Review: It Feels Good to Feel Good by Cheryl Meyer

★★★★ It Feels Good to Feel Good: Learn to Eliminate Toxins, Reverse Inflammation and Feel Great Again

In It Feels Good to Feel Good: Learn to Eliminate Toxins, Reduce Inflammation and Feel Great Again, author and health coach Cheryl Meyer has lived through her own process of eliminating toxins to address her autoimmune system’s issues, and she has now set out a clear pathway for others to follow.

The US now faces its biggest health challenge ever. Many are obese, allergic, or diabetic (or a combination), with a 300% increase in these toxic conditions in recent times. Chronic pain and inflammation often leaves many without good options except drugs, with terrible repercussions. But what if you could eliminate the causes instead of treating the symptoms? Meyer aims to answer this question, and makes good on the promise.

When Meyer had a painful and toxic breakup, and suffered myriad symptoms of ill health, she decided to set herself on a path for wellness, first looking into Functional Medicine. This process is an holistic approach that looks for root causes and not just symptoms. Meyer provides detailed information about the process that is at once authoritative and sympathetic.

The book may come across as evangelical, as Meyer wants to share her discovered system and her joy at being a qualified Health Muse with The Institute for Integrative Nutrition®, a movement sweeping the world to recruit and train Muses in health. They also provide a Launch Your Own Book course, which Meyer took to produce this book. Therefore, at times the book comes across as salesy, and has jargon that belongs to that system she has bought into, complete with the by even the most basic phrases.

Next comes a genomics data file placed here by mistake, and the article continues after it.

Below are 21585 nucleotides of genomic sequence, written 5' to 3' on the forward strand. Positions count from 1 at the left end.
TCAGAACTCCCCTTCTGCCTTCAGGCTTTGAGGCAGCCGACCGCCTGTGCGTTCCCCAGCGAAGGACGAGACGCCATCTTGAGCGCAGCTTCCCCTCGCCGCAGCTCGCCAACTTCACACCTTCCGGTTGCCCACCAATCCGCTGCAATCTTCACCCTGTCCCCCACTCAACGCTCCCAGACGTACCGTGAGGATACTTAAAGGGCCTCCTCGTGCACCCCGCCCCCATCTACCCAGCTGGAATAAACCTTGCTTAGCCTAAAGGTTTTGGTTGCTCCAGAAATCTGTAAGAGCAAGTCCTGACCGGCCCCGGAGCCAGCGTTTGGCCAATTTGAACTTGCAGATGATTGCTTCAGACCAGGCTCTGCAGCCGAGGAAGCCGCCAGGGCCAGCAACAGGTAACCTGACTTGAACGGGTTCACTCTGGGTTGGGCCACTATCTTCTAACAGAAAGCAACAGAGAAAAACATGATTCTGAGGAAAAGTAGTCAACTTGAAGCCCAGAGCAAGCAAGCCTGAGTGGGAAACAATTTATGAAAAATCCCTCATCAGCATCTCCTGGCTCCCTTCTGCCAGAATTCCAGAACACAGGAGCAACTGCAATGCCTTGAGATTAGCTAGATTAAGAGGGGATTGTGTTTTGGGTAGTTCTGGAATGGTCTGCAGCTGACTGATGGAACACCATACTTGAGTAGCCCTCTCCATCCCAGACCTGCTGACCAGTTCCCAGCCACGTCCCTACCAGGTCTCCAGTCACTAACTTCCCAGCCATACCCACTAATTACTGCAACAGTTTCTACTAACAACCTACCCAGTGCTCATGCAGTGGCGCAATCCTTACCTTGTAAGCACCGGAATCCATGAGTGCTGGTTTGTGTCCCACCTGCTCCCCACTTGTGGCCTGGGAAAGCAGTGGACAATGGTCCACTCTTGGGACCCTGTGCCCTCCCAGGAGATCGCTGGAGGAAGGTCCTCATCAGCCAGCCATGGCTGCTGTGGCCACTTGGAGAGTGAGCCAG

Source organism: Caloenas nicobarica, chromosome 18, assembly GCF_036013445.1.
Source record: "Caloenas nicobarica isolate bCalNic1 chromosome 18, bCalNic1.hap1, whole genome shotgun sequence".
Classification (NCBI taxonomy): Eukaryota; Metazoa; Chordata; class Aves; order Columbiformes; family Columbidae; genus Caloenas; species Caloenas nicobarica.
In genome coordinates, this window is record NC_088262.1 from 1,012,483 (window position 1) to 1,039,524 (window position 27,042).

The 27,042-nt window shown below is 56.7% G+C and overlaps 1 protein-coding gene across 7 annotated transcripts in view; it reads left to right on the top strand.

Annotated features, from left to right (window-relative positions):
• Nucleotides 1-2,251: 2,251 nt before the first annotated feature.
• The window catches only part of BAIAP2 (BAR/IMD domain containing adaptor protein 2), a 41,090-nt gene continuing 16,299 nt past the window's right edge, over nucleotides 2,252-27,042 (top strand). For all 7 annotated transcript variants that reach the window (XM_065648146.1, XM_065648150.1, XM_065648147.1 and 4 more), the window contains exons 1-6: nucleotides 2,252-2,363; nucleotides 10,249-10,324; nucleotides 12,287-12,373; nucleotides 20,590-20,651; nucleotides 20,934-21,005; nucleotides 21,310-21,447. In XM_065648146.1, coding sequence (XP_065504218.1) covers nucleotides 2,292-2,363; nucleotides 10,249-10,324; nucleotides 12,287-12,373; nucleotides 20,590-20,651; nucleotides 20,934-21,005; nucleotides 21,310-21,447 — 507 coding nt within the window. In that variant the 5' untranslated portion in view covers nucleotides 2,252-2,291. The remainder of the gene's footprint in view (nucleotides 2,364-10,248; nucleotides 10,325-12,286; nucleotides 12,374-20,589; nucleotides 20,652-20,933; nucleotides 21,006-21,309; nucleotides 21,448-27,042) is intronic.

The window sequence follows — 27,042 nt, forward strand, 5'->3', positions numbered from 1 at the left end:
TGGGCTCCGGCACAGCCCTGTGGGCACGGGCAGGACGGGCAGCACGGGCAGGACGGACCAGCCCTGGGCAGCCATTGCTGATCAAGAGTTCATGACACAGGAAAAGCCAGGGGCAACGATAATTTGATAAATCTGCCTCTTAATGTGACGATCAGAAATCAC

However, the core of this book has valuable and eye-opening lessons about how to maintain a healthy lifestyle, as well as body and mind. The book may be of the greatest use to others studying the same path, as she lays out her personal experiences alongside the methodology, but it is also useful for those who are new to the material.

If you are the sort of person to get scared easy, some of the stats in this book are shocking, but it’s also necessary to be scared straight. Everything in life is toxic, or has the potential to be so. The stats in the book show just how sick everyone will be in ten years’ time if we carry on as we are, especially if people carry on eating meat and non-GMO food. These issues are explained in clear detail for those not very science-minded, and will help readers to understand what the food industry is doing wrong to turn a profit.

With cute illustrations to add a charming touch to each chapter by illustrator Nicholas Patton, Meyer has pulled together a solid resource for anyone who feels under-informed on what autoimmune disease is, and how it’s possible to live better by making a few simple changes. Although the choice of cover is maybe a little too cartoonish for the sometimes serious nature of the material, it’s still attractive and inviting. There’s also a handy chapter list in the back, so it’s easy to look up issues and find solutions.

Overall, for anyone looking for a book about holistic solutions in a polluted modern world, It Feels Good to Feel Good is a very good starting point.

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it feels good to feel good